Friday, February 17, 2017

A Quick Visit to Montgomery (2)

In August 2012 son Amos and I made a trip to Montgomery to see some historical sites. Along the way, as I've covered in previous blogs, we happened upon a great Alabama ruin, the Clanton Drive-In, and made a trip through Tuskegee on the way back. This post is the second of three devoted to Montgomery. Part one can be found here and part three here

Downtown Montgomery was quiet that day, since the legislature was not in session.

Comments are below some of the photographs. 

The front steps and entrance of the Alabama State Capitol at the end of Dexter Avenue. This Greek Revival building was constructed in 1851 on the foundation of the previous capitol, which had burned. The side and rear wings were constructed later.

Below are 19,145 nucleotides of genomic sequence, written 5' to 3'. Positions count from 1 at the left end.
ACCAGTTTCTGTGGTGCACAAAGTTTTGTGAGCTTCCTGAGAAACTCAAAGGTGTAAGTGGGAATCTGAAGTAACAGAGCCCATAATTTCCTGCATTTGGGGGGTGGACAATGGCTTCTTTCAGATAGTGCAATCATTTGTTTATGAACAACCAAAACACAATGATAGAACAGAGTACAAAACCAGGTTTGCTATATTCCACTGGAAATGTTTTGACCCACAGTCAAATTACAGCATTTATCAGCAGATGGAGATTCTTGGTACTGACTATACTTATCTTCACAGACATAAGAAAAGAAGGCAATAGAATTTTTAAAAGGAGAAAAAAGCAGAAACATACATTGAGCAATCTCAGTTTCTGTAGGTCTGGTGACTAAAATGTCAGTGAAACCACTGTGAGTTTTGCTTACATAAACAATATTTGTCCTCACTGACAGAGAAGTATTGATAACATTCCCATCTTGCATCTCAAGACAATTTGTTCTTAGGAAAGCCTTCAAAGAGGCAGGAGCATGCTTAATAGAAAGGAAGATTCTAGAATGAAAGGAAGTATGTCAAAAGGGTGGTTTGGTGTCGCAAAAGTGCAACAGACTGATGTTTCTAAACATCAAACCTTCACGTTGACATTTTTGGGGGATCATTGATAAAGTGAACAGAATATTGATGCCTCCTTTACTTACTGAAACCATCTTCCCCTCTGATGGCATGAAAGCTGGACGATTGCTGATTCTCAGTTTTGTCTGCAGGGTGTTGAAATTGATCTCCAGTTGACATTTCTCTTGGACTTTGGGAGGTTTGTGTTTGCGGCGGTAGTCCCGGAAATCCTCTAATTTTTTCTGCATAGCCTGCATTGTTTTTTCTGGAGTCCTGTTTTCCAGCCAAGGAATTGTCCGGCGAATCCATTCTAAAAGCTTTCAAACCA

All three branches of government were located here until 1940, when the Supreme Court moved to its own building on Dexter Avenue. The state legislature met here until moving to new quarters at the State House in 1985. The governor's offices remain here.

The Alabama Department of Archives and History has a number of historical photographs of the capitol in its digital collections.

These are two backside photos of the Alabama State House.

A shot from the balcony down into the Senate chamber. 

Stand in the rotunda and look up and this is what you see at the top of the dome. 

Artist Roderick MacKenzie painted eight panels depicting state history that hang in the Rotunda. Mackenzie began these panels in 1926 and finished in 1931. He also designed the plaster frames around the panels. 

MacKenzie, born in London, spent his youth and many adult years in Mobile. His long and fascinating career included art studies in Boston and Paris and periods in working in England and India.  He returned to Mobile in 1914 and painted many works with Alabama themes until his death in 1941.

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